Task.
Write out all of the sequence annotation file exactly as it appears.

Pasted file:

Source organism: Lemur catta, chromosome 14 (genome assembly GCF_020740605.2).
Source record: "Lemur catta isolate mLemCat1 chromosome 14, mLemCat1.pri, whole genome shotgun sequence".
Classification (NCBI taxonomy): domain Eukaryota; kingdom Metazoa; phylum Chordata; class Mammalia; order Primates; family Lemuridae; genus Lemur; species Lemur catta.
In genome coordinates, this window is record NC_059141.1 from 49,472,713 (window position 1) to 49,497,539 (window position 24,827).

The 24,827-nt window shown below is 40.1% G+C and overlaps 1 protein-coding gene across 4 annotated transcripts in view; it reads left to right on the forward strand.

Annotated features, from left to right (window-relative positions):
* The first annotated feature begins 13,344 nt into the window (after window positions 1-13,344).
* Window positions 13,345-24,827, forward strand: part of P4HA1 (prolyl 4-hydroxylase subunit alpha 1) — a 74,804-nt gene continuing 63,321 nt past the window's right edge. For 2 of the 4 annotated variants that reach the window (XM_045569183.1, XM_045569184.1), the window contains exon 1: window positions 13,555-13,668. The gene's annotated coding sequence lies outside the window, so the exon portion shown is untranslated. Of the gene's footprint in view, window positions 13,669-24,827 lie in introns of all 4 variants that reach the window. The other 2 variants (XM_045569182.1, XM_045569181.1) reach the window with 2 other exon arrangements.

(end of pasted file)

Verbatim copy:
Source organism: Lemur catta, chromosome 14 (genome assembly GCF_020740605.2).
Source record: "Lemur catta isolate mLemCat1 chromosome 14, mLemCat1.pri, whole genome shotgun sequence".
Classification (NCBI taxonomy): domain Eukaryota; kingdom Metazoa; phylum Chordata; class Mammalia; order Primates; family Lemuridae; genus Lemur; species Lemur catta.
In genome coordinates, this window is record NC_059141.1 from 49,472,713 (window position 1) to 49,497,539 (window position 24,827).

The 24,827-nt window shown below is 40.1% G+C and overlaps 1 protein-coding gene across 4 annotated transcripts in view; it reads left to right on the forward strand.

Annotated features, from left to right (window-relative positions):
* The first annotated feature begins 13,344 nt into the window (after window positions 1-13,344).
* Window positions 13,345-24,827, forward strand: part of P4HA1 (prolyl 4-hydroxylase subunit alpha 1) — a 74,804-nt gene continuing 63,321 nt past the window's right edge. For 2 of the 4 annotated variants that reach the window (XM_045569183.1, XM_045569184.1), the window contains exon 1: window positions 13,555-13,668. The gene's annotated coding sequence lies outside the window, so the exon portion shown is untranslated. Of the gene's footprint in view, window positions 13,669-24,827 lie in introns of all 4 variants that reach the window. The other 2 variants (XM_045569182.1, XM_045569181.1) reach the window with 2 other exon arrangements.